Dagobert's Revenge


Drawing Down the Moon

This album is named after a Wiccan ritual in which the Goddess becomes incarnate in the High Priestess. It is also the title of a witchcraft book by Margot Adler and a recent independent film about magick and chaos theory. Clearly then, from the title the members of this band are hierophants of the highest order. IN the liner notes they claim that this was recorded aboard the spacecraft following in the shadow of the Hale-Bopp cometĒ, so theyíve obviously been listening to Art Bell as well. Hopefully the artists havenít whacked off their penises like the members of the Heavenís Gate cult. This music has a spectral, sussurus quality to it, like being at Yellowstone Park and standing over those bubbling-hot sulfurous springs. The vocals are so low and whispy and sotto voce that you usually canít tell what singer David Holton is saying, but his mournful sough made with bated breath has a soothing resonance. His faint, raspy voice most resembles that of the singer for The Church, whom Ashengrace have listed among their influences. Other bands listed include Lycia, The Cure, The Cocteau Twins, and certainly elements of all of these can be detected in the material on Drawing Down the Moon. Despite listing Lycia as an influence and having a blurry, non-descript album cover, only a couple of songs here are an abysmal drag. The rest have the deathlike feeling I loved so much in The Cureís Seventeen Seconds, guitar chords hushedly whirring and buzzing, dull and muffled. Portions of this album also resemble The Cureís Wish. Derivative, yes, but not without value. These guys are destined to make their mark on the ethereal/darkwave scene.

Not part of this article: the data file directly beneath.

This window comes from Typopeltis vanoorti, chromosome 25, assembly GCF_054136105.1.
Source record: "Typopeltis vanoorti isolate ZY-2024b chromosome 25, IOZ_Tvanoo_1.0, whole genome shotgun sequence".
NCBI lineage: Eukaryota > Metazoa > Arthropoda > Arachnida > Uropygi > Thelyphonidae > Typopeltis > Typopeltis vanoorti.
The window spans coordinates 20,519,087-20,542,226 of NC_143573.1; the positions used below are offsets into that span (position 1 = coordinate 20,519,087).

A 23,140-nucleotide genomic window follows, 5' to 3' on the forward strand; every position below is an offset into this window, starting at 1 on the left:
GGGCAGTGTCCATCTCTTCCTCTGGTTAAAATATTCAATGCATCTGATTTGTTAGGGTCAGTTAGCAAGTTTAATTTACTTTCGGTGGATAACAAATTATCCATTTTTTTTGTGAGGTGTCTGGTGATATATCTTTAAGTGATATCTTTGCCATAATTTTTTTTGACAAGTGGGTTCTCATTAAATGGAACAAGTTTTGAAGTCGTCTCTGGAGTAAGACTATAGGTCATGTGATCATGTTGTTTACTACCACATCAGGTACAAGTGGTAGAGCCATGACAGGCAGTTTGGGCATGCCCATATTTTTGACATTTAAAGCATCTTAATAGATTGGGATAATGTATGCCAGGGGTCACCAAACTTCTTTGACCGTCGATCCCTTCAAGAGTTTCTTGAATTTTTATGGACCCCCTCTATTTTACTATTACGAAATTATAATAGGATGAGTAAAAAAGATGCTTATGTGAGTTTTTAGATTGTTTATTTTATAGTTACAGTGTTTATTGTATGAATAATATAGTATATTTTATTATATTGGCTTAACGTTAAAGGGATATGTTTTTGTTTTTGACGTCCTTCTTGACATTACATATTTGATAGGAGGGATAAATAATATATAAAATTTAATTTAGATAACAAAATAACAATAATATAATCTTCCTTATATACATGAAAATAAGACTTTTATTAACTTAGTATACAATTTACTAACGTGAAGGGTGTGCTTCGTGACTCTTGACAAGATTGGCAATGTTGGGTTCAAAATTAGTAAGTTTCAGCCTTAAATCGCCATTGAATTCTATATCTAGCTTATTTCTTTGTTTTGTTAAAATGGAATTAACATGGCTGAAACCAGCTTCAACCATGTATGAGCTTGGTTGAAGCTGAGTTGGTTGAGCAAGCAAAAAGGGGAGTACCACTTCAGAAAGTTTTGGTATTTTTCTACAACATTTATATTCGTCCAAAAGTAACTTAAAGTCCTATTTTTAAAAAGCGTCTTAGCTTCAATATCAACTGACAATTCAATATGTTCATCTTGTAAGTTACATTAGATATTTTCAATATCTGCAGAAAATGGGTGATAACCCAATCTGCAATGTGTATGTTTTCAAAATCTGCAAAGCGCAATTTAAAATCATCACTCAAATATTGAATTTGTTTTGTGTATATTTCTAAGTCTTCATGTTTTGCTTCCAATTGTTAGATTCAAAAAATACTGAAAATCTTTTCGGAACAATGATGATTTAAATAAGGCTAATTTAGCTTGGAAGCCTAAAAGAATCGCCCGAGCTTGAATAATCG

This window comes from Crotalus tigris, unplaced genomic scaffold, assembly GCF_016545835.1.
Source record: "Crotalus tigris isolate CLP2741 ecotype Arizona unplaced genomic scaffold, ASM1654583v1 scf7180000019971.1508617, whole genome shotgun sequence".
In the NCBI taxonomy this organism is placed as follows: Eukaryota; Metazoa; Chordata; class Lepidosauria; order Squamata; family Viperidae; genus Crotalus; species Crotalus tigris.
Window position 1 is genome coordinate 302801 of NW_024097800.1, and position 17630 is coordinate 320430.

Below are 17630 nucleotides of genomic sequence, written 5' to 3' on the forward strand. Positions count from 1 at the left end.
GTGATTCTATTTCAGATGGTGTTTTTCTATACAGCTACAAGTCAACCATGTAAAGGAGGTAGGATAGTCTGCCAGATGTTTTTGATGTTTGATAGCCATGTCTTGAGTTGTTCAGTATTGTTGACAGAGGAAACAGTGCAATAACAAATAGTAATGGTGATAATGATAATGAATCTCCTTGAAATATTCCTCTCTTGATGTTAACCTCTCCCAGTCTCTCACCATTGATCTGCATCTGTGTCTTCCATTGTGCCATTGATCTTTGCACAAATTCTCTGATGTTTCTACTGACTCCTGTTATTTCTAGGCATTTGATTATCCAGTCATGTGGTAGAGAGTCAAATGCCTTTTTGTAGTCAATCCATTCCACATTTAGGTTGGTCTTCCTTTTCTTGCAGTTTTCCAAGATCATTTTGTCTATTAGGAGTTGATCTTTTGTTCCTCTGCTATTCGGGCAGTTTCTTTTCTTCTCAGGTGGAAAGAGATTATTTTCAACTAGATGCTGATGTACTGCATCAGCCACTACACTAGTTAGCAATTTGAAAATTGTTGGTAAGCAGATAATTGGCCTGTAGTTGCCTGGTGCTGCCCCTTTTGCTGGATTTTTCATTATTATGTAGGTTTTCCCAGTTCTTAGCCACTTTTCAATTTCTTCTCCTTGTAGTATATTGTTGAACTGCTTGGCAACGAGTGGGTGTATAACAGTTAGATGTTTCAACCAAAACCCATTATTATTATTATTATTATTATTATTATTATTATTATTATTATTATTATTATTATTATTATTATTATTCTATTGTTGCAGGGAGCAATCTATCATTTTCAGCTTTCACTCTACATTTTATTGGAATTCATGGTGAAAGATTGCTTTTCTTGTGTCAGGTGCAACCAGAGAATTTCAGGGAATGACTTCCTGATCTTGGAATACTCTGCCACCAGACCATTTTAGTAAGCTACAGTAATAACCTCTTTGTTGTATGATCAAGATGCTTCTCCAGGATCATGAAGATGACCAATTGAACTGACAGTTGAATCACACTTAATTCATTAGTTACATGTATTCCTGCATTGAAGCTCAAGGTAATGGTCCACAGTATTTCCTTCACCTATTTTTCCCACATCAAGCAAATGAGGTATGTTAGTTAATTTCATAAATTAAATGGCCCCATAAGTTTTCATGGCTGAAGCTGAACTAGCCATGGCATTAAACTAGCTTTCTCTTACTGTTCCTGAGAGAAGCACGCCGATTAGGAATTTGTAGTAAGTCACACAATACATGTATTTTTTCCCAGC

Blue Ruin Music
Attn: David Holton
4015 E. Monte Vista Dr.. #116
Tucson, AZ 85712

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